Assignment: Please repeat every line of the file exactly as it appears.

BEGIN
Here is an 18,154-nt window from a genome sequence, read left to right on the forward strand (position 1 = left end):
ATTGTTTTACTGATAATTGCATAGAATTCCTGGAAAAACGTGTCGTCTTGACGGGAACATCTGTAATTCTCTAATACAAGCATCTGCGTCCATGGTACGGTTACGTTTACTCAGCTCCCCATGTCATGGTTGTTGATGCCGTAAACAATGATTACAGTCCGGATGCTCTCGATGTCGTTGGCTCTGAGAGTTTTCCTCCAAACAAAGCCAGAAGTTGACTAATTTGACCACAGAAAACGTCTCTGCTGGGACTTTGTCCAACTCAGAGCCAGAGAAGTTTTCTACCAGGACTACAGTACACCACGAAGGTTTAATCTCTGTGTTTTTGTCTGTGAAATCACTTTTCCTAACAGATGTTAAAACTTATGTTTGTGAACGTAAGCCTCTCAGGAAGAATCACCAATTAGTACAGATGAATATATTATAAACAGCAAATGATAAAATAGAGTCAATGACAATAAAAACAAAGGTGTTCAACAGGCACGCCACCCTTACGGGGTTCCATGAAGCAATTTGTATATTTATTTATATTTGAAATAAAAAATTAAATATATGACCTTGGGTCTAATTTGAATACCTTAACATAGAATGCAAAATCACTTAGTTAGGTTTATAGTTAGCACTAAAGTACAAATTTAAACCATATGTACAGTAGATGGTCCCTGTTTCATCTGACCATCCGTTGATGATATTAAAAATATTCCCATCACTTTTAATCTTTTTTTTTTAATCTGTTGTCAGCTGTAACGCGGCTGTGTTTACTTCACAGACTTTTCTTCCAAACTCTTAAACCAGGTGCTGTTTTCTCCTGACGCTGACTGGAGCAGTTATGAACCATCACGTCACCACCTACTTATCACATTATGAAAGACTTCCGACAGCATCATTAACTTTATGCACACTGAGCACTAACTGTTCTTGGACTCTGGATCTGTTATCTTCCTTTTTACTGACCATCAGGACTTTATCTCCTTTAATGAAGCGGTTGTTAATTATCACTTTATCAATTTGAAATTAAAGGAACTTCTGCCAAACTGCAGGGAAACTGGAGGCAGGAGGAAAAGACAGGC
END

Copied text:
Here is an 18,154-nt window from a genome sequence, read left to right on the forward strand (position 1 = left end):
ATTGTTTTACTGATAATTGCATAGAATTCCTGGAAAAACGTGTCGTCTTGACGGGAACATCTGTAATTCTCTAATACAAGCATCTGCGTCCATGGTACGGTTACGTTTACTCAGCTCCCCATGTCATGGTTGTTGATGCCGTAAACAATGATTACAGTCCGGATGCTCTCGATGTCGTTGGCTCTGAGAGTTTTCCTCCAAACAAAGCCAGAAGTTGACTAATTTGACCACAGAAAACGTCTCTGCTGGGACTTTGTCCAACTCAGAGCCAGAGAAGTTTTCTACCAGGACTACAGTACACCACGAAGGTTTAATCTCTGTGTTTTTGTCTGTGAAATCACTTTTCCTAACAGATGTTAAAACTTATGTTTGTGAACGTAAGCCTCTCAGGAAGAATCACCAATTAGTACAGATGAATATATTATAAACAGCAAATGATAAAATAGAGTCAATGACAATAAAAACAAAGGTGTTCAACAGGCACGCCACCCTTACGGGGTTCCATGAAGCAATTTGTATATTTATTTATATTTGAAATAAAAAATTAAATATATGACCTTGGGTCTAATTTGAATACCTTAACATAGAATGCAAAATCACTTAGTTAGGTTTATAGTTAGCACTAAAGTACAAATTTAAACCATATGTACAGTAGATGGTCCCTGTTTCATCTGACCATCCGTTGATGATATTAAAAATATTCCCATCACTTTTAATCTTTTTTTTTTAATCTGTTGTCAGCTGTAACGCGGCTGTGTTTACTTCACAGACTTTTCTTCCAAACTCTTAAACCAGGTGCTGTTTTCTCCTGACGCTGACTGGAGCAGTTATGAACCATCACGTCACCACCTACTTATCACATTATGAAAGACTTCCGACAGCATCATTAACTTTATGCACACTGAGCACTAACTGTTCTTGGACTCTGGATCTGTTATCTTCCTTTTTACTGACCATCAGGACTTTATCTCCTTTAATGAAGCGGTTGTTAATTATCACTTTATCAATTTGAAATTAAAGGAACTTCTGCCAAACTGCAGGGAAACTGGAGGCAGGAGGAAAAGACAGGC